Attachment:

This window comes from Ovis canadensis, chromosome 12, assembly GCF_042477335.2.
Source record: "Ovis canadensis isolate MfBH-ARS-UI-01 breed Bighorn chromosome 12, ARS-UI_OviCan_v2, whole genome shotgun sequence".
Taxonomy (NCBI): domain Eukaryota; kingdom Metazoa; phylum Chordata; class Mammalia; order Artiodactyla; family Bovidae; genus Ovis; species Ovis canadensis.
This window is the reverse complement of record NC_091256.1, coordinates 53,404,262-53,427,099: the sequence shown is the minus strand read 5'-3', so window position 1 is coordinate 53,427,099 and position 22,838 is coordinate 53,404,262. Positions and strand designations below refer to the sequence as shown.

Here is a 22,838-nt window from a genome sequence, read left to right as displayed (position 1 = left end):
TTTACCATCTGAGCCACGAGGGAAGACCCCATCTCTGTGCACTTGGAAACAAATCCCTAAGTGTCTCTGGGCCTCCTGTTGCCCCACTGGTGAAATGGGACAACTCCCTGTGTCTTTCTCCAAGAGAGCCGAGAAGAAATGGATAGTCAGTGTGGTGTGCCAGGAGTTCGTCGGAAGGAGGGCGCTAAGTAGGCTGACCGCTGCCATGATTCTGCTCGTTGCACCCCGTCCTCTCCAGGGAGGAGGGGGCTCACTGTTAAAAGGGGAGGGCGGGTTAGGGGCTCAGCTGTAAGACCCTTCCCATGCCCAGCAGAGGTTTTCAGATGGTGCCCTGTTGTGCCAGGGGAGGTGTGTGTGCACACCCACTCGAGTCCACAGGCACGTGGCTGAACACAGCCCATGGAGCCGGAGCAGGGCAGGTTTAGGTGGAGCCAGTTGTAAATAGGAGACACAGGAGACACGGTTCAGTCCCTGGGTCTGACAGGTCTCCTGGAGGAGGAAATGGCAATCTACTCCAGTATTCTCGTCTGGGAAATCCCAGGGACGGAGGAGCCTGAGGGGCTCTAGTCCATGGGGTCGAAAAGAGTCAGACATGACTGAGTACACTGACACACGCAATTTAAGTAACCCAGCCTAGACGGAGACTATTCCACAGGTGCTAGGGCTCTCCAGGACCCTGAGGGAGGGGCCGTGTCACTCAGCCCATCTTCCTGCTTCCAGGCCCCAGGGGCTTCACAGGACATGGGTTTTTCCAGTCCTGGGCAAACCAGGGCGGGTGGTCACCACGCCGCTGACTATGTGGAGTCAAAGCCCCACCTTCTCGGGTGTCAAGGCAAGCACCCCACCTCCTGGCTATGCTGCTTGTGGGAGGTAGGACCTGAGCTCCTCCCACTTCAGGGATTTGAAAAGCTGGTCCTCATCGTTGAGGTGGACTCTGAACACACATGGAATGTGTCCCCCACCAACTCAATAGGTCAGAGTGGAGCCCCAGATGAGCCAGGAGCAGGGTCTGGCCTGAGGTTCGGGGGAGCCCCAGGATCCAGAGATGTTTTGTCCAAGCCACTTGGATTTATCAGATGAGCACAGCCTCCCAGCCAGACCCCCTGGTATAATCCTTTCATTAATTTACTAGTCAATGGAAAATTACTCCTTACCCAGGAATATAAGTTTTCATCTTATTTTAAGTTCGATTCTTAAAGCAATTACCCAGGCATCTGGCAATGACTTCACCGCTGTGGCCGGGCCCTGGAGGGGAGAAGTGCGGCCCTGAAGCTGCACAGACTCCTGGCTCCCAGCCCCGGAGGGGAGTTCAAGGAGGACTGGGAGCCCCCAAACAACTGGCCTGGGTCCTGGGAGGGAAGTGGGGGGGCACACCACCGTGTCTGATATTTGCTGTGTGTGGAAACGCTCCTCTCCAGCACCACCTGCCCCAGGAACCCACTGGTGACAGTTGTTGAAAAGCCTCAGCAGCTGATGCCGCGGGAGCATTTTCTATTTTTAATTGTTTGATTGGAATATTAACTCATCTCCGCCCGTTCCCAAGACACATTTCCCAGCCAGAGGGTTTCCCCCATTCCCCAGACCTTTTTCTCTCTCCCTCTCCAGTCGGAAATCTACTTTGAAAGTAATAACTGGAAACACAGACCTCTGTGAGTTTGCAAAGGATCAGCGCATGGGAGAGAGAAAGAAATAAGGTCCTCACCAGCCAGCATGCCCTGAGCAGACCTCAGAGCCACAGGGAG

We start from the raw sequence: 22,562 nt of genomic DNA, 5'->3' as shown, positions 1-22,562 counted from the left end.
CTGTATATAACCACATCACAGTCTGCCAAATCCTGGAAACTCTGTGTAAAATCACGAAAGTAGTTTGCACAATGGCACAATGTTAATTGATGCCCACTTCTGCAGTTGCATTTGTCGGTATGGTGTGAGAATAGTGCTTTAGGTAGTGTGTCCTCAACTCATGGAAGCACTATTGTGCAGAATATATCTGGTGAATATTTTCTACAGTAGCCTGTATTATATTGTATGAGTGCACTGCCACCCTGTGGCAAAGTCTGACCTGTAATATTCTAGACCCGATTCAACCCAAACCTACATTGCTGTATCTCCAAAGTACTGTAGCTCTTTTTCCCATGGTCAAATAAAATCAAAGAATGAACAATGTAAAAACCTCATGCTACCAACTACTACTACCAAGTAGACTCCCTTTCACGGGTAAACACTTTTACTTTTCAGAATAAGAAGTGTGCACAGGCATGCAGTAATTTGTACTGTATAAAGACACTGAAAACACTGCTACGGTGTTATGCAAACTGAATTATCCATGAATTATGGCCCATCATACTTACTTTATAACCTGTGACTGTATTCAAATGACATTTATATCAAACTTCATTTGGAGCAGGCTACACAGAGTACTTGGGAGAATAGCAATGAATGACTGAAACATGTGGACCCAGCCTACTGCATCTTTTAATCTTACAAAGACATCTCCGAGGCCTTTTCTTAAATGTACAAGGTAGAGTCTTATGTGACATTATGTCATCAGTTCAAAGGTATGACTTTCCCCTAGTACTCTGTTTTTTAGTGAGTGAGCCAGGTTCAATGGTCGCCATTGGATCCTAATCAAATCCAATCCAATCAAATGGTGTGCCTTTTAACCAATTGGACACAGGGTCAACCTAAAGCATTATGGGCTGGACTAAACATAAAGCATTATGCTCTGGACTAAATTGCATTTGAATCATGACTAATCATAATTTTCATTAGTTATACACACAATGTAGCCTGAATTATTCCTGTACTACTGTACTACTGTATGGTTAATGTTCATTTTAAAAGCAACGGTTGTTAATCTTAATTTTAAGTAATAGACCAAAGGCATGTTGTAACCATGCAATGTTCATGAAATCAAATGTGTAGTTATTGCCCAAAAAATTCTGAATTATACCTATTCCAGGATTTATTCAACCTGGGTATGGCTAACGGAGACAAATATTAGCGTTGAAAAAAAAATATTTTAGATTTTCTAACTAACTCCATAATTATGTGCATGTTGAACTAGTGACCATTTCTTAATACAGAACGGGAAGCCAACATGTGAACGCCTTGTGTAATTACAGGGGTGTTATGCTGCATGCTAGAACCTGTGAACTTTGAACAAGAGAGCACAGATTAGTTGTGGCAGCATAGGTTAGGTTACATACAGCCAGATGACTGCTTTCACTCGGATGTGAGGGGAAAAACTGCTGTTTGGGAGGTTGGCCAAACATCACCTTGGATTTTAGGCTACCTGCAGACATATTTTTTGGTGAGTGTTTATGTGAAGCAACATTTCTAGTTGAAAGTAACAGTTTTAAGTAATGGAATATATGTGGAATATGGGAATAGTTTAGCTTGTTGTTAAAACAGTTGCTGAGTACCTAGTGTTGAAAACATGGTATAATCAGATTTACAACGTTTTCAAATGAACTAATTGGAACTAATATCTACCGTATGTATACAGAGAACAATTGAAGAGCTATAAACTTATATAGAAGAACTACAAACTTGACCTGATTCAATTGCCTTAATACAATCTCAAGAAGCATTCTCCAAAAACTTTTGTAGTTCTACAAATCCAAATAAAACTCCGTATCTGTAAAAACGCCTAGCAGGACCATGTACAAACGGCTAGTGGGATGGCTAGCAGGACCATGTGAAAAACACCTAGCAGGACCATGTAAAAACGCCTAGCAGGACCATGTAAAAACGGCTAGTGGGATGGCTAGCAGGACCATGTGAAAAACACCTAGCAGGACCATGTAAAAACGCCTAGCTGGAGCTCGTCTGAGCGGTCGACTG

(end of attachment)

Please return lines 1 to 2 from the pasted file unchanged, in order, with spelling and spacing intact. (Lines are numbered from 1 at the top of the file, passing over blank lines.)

This window comes from Ovis canadensis, chromosome 12, assembly GCF_042477335.2.
Source record: "Ovis canadensis isolate MfBH-ARS-UI-01 breed Bighorn chromosome 12, ARS-UI_OviCan_v2, whole genome shotgun sequence".